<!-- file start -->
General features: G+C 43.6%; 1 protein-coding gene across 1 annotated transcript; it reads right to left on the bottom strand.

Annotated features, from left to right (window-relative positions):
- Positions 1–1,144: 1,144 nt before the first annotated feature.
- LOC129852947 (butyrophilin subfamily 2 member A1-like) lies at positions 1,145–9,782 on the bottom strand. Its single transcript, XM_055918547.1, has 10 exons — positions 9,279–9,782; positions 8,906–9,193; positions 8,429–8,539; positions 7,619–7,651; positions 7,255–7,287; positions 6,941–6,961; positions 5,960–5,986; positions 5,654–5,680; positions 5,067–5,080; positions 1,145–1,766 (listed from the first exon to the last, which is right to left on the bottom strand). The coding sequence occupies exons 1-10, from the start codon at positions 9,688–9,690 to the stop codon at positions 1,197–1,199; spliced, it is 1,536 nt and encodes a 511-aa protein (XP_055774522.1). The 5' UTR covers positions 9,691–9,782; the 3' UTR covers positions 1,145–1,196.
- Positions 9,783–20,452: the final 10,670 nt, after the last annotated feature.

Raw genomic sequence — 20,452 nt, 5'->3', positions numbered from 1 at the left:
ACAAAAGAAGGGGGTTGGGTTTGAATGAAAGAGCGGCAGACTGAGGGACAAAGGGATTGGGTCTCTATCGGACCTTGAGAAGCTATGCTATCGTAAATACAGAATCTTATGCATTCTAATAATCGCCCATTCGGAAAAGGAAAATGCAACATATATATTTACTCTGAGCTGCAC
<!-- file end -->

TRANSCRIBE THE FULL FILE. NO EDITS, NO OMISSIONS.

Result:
General features: G+C 43.6%; 1 protein-coding gene across 1 annotated transcript; it reads right to left on the bottom strand.

Annotated features, from left to right (window-relative positions):
- Positions 1–1,144: 1,144 nt before the first annotated feature.
- LOC129852947 (butyrophilin subfamily 2 member A1-like) lies at positions 1,145–9,782 on the bottom strand. Its single transcript, XM_055918547.1, has 10 exons — positions 9,279–9,782; positions 8,906–9,193; positions 8,429–8,539; positions 7,619–7,651; positions 7,255–7,287; positions 6,941–6,961; positions 5,960–5,986; positions 5,654–5,680; positions 5,067–5,080; positions 1,145–1,766 (listed from the first exon to the last, which is right to left on the bottom strand). The coding sequence occupies exons 1-10, from the start codon at positions 9,688–9,690 to the stop codon at positions 1,197–1,199; spliced, it is 1,536 nt and encodes a 511-aa protein (XP_055774522.1). The 5' UTR covers positions 9,691–9,782; the 3' UTR covers positions 1,145–1,196.
- Positions 9,783–20,452: the final 10,670 nt, after the last annotated feature.

Raw genomic sequence — 20,452 nt, 5'->3', positions numbered from 1 at the left:
ACAAAAGAAGGGGGTTGGGTTTGAATGAAAGAGCGGCAGACTGAGGGACAAAGGGATTGGGTCTCTATCGGACCTTGAGAAGCTATGCTATCGTAAATACAGAATCTTATGCATTCTAATAATCGCCCATTCGGAAAAGGAAAATGCAACATATATATTTACTCTGAGCTGCAC